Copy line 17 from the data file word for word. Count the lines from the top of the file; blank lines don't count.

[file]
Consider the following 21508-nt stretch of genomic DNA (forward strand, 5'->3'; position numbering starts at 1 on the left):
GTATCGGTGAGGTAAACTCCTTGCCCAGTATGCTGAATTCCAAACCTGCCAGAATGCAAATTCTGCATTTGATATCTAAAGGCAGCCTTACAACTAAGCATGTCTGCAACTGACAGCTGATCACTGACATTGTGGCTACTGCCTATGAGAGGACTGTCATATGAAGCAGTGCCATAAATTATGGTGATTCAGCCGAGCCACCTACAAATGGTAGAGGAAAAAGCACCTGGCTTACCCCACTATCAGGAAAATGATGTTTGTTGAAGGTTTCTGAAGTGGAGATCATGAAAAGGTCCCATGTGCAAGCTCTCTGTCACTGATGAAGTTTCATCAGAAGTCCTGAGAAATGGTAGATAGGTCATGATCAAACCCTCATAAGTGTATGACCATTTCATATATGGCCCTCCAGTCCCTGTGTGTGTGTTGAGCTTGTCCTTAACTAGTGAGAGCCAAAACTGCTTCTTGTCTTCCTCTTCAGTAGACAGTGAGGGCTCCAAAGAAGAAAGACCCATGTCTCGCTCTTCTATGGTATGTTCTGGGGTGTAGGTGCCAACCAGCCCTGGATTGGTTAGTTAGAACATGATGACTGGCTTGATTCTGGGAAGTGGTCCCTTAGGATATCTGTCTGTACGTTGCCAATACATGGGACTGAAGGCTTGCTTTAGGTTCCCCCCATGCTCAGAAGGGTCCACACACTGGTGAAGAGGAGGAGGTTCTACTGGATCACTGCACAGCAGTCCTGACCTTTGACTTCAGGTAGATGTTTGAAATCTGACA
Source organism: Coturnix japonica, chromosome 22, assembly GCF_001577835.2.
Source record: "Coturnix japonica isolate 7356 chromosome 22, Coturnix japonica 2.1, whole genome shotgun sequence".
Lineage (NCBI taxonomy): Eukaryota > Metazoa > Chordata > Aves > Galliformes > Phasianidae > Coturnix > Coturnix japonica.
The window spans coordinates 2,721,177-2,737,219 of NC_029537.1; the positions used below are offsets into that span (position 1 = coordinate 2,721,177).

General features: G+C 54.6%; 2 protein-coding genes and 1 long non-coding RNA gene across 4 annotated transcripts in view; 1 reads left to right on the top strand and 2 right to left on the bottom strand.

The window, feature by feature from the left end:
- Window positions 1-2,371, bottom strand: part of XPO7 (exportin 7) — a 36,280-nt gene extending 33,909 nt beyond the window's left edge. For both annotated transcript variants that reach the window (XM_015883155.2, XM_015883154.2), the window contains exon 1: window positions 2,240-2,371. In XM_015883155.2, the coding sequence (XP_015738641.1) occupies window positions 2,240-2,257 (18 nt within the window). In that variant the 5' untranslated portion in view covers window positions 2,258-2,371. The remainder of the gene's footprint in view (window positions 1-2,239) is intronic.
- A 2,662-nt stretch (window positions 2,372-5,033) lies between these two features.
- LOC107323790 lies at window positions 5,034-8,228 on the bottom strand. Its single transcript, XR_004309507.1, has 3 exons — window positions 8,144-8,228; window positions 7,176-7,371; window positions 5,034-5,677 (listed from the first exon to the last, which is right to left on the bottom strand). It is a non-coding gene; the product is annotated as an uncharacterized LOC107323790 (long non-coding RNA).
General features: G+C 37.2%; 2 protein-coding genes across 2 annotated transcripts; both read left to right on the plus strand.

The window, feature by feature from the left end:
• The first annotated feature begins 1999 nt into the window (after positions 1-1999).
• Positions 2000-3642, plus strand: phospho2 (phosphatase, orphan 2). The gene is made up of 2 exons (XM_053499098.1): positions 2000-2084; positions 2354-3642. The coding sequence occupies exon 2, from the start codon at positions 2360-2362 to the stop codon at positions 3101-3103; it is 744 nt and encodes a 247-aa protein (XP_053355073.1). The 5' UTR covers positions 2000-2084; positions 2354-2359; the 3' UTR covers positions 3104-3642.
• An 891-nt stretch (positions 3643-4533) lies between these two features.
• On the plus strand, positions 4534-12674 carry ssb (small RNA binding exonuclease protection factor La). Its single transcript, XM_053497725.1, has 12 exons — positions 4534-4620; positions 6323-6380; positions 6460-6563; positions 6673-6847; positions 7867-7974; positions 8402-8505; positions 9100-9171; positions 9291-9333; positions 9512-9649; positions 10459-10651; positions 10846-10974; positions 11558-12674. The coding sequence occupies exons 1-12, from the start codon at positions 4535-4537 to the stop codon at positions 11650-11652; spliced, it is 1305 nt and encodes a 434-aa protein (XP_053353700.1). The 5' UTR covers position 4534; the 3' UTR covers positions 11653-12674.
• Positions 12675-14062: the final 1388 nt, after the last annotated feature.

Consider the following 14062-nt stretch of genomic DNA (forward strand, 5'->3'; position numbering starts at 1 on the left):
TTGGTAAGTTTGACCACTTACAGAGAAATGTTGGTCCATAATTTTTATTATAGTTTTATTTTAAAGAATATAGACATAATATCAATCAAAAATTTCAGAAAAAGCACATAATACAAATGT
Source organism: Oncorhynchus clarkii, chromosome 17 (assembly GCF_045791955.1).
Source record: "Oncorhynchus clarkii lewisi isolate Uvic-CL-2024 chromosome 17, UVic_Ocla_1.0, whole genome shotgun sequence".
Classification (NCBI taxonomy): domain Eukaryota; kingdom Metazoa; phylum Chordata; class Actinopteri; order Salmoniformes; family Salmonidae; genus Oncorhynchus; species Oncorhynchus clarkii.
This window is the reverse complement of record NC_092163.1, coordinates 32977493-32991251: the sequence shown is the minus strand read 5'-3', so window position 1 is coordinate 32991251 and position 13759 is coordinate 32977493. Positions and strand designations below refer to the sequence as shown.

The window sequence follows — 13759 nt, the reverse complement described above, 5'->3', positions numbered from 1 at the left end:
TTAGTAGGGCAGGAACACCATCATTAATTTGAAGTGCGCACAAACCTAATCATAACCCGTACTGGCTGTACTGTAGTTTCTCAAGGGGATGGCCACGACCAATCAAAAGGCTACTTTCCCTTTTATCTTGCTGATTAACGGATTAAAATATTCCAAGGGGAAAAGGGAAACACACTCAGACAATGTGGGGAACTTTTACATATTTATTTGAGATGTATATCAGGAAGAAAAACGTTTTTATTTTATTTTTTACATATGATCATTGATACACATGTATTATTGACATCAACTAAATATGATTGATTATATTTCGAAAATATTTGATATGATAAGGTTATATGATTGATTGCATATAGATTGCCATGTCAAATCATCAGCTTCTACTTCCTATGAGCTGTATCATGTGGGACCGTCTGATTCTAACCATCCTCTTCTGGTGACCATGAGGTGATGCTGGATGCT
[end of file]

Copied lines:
• On the plus strand, positions 4534-12674 carry ssb (small RNA binding exonuclease protection factor La). Its single transcript, XM_053497725.1, has 12 exons — positions 4534-4620; positions 6323-6380; positions 6460-6563; positions 6673-6847; positions 7867-7974; positions 8402-8505; positions 9100-9171; positions 9291-9333; positions 9512-9649; positions 10459-10651; positions 10846-10974; positions 11558-12674. The coding sequence occupies exons 1-12, from the start codon at positions 4535-4537 to the stop codon at positions 11650-11652; spliced, it is 1305 nt and encodes a 434-aa protein (XP_053353700.1). The 5' UTR covers position 4534; the 3' UTR covers positions 11653-12674.